In June 1892, students in the industrial arts class at Minneapolis South High School made a wooden desk. More than a century later, that historic piece of furniture used at the first Republican National Convention held in Minneapolis the same year, stands preserved today in the basement of the Hennepin History Museum.
Then-Republican Party Chairman James S. Clarkson, sat behind this desk during the 1892 convention at the Industrial Exposition Building. It was the first convention at which women were allowed to be delegates, and it drew more than 35,000 people.
Nearly 25,000 such artifacts belonging to Hennepin County have been collected for more than 80 years in the museum and are being cataloged, researched and photographed as part of an ongoing inventory project that began last year. The volunteer-driven cataloging, supervised by the museum staff, will eventually lead to a database available online for the public to access.
"This is a roving museum and the artifacts had been stored randomly in the boxes whereever we have space," said Heather Hoagland, the museum's collection manager. "Now each piece of history will have a tag and we will have a better sense of our collection."
Founded in 1938 as the Hennepin County Historical Society, the museum on 3rd Avenue S. in Minneapolis possesses an extensive collection of artifacts related to the history and evolution of Hennepin County from the 1850s through the present day. From coronation gowns worn by winners of the Aquatennial Queen of the Lakes in the 1950s to the permanent wave machine used to do women's hair in the 1920s, a desk that once stood in the office of William Watts Folwell (first president of the University of Minnesota), and the famous Soap Box Derby car of 1959 — the items stored in the closets of the museum's 20 rooms carry a little bit of the county's history.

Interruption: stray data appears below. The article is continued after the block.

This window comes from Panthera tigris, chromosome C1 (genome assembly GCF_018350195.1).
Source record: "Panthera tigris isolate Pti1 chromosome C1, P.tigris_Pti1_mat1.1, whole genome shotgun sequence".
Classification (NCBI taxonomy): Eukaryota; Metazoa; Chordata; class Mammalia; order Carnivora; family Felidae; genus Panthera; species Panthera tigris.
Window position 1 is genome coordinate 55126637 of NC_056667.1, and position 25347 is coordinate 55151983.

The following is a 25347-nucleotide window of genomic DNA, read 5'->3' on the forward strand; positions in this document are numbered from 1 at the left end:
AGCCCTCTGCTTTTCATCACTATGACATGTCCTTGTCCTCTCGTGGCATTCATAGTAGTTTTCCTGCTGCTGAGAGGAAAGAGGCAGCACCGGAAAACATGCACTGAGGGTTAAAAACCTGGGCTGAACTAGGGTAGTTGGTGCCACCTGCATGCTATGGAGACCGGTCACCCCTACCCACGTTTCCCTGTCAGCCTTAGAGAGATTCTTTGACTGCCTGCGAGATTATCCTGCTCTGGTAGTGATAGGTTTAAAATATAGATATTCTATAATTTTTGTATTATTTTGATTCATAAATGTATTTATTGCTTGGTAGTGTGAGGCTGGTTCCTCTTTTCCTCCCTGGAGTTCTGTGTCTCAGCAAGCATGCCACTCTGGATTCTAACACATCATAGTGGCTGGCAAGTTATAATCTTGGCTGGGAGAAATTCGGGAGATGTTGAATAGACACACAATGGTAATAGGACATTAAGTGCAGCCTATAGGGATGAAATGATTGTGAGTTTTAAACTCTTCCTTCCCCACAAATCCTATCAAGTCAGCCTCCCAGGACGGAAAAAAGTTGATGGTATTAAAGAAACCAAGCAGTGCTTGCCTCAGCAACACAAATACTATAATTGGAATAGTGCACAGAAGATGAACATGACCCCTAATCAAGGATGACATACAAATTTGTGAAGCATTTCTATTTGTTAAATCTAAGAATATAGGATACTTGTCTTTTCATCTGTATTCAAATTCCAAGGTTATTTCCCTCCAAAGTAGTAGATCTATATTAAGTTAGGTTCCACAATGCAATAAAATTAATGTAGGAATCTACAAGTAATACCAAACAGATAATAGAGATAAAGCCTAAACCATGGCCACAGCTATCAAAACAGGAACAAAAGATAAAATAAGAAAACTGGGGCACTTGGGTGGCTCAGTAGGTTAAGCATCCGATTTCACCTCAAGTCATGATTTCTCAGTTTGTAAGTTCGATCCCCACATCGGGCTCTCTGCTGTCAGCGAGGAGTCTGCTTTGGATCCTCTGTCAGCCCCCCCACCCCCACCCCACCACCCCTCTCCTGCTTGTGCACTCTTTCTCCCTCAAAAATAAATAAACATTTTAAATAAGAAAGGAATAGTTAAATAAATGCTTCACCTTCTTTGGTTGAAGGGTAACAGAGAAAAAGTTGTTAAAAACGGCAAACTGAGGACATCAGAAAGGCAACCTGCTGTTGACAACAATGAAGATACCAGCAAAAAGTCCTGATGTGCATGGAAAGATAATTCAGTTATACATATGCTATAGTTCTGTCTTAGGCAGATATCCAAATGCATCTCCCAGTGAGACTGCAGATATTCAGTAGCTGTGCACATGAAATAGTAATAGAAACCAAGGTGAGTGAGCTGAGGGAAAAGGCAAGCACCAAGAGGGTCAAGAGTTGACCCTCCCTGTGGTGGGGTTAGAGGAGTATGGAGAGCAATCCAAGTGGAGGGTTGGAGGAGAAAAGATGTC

Consider, for example, the dental chair used by Dr. Fanny Nusia Freund Borgen, the first female orthodontist in Minneapolis. Born in 1923 in Poland, Borgen, a Holocaust survivor, immigrated to the U.S. and earned her DDS from the U's School of Dentistry in 1956, followed by her orthodontics degree in 1964. She passed away in 2014.
"She was the only practicing female orthodontist in the state of Minnesota for 20 years," said Hoagland.
With the museum turning 80 this year, the idea behind taking inventory was to get a better handle on what it has in the repository. A group of 50 volunteers, two staff members of the collection department and 12 museum employees are busy removing the artifacts from the boxes and cataloging them.
Saturdays are key in the long inventory process that has already cataloged more than 6,000 artifacts, and will take up to five more years to finish at an estimated cost of $100,000 per year. On a recent Saturday, Alyssa Thiede, the museum's assistant collection manager, led the orientation at what is known as "Inventory Blitz," an event in which volunteers, mostly history buffs, do the cataloging.
For the museum staff, the exercise is an effort to better preserve the artifacts. For volunteers, it is an opportunity to see their county's history up close. "I can see how the garments used before were heavy, made of several layers compared to the light ones that we use today," said Rita Martinez, a retired IT employee who was among the volunteers.
Roberta Rott, a retired librarian and another volunteer, said she had the never-before chance to touch artifacts.
"As a librarian I loved the idea of organizing things. Here I am doing that with pieces of history," said Rott, who found out about the project from a Facebook post.
Each artifact tells a story:
Back in 1959, a 19-year-old man sat on a humble chair at the Ten O'Clock Scholar coffeehouse in Dinkytown, playing guitar and singing songs that later would earn him the Nobel Prize in Literature. In the 1960s, the building burned to the ground. But the chair where Bob Dylan sat survived. The Minnesota Historical Society gifted it to the Hennepin County Museum, and it now is part of an exhibit at the Government Center.
In 2019, the museum will be opening an exhibit on the history of inventions and innovation in the county. The artifacts cataloged in this project will help prepare for that exhibit. The project, says the museum's website, has been financed in part by the Arts and Cultural Heritage Fund through the Minnesota Historical Society.
Layne Johnson, a retired bacteriologist and now the museum board chairman, said he gets joy in taking pictures of all the items being cataloged.
"Once online, the museum can monetize the photographs," said Johnson, who visits the museum every Wednesday for the photography task.